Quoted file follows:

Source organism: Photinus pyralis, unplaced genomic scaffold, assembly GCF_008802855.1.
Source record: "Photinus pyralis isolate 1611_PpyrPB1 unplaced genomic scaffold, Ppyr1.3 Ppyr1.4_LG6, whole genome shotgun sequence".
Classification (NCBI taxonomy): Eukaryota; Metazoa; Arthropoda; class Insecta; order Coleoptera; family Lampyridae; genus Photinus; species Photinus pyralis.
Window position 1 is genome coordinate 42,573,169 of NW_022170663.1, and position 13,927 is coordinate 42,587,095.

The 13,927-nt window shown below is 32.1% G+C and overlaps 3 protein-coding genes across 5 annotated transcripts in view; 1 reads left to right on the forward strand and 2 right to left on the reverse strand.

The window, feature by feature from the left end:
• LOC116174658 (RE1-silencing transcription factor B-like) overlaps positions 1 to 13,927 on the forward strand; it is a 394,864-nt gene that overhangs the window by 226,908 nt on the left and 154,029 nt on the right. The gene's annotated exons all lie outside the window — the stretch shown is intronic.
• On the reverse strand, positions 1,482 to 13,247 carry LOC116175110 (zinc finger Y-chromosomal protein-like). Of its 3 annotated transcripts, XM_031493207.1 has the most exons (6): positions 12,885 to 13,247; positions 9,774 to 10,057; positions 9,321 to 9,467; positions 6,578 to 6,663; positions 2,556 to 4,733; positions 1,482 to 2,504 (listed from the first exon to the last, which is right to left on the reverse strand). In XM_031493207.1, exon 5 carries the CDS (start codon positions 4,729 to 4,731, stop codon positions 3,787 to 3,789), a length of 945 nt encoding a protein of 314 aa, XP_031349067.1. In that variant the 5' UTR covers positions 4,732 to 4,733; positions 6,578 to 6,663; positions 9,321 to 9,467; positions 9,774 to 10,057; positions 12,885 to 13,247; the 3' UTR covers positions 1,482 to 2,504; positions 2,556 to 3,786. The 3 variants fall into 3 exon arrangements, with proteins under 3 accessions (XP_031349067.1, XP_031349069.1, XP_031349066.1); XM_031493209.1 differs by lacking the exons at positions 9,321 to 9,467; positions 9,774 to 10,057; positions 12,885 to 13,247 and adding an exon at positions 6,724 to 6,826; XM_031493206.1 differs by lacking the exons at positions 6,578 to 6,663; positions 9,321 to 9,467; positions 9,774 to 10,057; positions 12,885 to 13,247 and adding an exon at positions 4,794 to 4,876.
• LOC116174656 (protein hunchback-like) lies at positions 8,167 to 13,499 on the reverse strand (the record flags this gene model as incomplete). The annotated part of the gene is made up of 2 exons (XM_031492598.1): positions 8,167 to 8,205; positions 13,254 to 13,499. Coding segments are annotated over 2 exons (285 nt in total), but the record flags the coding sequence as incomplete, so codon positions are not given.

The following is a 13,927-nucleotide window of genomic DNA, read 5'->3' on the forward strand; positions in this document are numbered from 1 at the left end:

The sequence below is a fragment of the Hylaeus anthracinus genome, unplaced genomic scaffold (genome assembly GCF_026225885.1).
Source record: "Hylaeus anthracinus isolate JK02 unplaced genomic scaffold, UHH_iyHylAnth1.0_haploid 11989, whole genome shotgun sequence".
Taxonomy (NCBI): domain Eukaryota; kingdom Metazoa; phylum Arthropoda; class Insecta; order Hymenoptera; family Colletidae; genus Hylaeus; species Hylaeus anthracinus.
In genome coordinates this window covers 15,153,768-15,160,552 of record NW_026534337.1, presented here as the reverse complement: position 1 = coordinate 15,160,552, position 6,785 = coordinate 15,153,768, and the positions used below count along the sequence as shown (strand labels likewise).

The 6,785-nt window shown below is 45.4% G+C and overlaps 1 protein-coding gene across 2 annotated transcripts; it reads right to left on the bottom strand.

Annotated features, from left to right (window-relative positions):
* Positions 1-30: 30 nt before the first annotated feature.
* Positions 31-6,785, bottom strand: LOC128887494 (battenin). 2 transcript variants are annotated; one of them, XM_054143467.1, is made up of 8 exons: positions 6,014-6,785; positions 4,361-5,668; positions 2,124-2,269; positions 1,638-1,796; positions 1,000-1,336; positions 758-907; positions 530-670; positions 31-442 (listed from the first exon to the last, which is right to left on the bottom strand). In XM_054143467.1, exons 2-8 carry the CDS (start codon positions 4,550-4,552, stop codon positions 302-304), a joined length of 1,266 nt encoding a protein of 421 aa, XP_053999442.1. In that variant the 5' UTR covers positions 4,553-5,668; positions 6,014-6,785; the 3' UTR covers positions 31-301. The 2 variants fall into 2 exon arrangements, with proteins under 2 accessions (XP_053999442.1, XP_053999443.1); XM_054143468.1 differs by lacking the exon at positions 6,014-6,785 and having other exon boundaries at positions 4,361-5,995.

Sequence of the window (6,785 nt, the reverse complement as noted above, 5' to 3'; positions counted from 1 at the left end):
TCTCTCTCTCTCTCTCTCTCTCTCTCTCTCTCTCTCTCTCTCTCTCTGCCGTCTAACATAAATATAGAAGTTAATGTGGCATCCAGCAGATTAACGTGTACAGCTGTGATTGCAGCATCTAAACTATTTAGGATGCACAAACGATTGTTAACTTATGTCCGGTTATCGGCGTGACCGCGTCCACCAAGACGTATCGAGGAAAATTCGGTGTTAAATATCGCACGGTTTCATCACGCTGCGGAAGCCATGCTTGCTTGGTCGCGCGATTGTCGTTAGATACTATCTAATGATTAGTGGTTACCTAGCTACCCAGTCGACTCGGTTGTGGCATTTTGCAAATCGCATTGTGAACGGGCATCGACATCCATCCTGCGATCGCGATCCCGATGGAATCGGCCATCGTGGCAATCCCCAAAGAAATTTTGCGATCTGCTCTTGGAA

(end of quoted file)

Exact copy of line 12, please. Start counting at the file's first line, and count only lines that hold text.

Source record: "Hylaeus anthracinus isolate JK02 unplaced genomic scaffold, UHH_iyHylAnth1.0_haploid 11989, whole genome shotgun sequence".